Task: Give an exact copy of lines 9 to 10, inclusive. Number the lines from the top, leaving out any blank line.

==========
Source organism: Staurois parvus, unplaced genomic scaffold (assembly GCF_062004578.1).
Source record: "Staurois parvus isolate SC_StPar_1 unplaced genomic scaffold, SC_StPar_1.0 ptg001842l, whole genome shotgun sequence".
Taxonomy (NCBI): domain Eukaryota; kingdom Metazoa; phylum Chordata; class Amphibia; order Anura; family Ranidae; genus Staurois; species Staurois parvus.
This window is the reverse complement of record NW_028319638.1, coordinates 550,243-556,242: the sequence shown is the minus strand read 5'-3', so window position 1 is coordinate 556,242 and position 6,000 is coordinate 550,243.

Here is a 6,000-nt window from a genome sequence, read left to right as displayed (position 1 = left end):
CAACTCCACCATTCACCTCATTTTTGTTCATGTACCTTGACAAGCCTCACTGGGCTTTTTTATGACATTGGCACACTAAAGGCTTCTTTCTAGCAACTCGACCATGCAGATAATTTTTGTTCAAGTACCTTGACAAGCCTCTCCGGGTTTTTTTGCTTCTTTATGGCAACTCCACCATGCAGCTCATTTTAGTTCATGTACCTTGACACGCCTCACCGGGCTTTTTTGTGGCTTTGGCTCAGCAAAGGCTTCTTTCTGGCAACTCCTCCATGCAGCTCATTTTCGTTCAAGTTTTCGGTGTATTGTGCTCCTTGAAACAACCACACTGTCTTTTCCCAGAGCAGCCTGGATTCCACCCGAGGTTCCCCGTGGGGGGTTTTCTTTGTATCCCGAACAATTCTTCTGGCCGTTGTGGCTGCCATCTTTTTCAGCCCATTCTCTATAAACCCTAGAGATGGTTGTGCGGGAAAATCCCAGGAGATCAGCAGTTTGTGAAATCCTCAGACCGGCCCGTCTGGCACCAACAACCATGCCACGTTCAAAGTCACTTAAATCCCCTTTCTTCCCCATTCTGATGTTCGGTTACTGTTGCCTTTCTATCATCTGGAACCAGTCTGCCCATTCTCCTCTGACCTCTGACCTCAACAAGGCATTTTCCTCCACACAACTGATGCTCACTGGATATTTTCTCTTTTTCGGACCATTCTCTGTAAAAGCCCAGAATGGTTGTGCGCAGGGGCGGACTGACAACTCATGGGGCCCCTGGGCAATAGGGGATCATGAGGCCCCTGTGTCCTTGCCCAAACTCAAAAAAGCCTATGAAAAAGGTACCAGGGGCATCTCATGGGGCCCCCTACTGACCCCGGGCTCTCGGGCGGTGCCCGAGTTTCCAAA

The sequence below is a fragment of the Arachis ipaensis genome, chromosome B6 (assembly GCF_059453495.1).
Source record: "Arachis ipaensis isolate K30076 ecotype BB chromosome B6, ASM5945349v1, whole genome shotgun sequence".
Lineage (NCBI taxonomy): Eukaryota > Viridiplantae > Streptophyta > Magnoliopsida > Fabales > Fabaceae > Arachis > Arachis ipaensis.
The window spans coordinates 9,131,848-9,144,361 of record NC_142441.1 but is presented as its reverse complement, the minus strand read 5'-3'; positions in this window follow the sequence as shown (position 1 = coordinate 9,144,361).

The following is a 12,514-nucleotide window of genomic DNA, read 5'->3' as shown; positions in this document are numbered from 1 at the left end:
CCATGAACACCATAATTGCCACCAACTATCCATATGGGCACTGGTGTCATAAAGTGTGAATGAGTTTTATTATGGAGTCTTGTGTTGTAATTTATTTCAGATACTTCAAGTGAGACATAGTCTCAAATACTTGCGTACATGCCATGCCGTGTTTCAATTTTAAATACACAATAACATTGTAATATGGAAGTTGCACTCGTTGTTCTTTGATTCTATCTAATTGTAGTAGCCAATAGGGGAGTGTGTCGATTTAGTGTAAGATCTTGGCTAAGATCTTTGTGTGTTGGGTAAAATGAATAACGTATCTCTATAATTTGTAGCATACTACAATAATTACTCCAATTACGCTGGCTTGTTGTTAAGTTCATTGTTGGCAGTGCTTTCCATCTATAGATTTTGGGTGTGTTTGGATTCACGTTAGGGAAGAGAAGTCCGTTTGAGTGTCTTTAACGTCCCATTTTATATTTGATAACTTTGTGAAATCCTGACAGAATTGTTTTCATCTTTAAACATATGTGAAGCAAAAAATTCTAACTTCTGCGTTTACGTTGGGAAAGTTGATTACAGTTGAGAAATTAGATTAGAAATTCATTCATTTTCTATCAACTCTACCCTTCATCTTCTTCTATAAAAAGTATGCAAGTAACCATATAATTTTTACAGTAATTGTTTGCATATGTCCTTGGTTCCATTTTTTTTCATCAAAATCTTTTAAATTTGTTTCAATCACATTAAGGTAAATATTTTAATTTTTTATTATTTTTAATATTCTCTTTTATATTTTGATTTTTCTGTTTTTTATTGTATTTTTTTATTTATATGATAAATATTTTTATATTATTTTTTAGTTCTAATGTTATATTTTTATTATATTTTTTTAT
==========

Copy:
Lineage (NCBI taxonomy): Eukaryota > Viridiplantae > Streptophyta > Magnoliopsida > Fabales > Fabaceae > Arachis > Arachis ipaensis.
The window spans coordinates 9,131,848-9,144,361 of record NC_142441.1 but is presented as its reverse complement, the minus strand read 5'-3'; positions in this window follow the sequence as shown (position 1 = coordinate 9,144,361).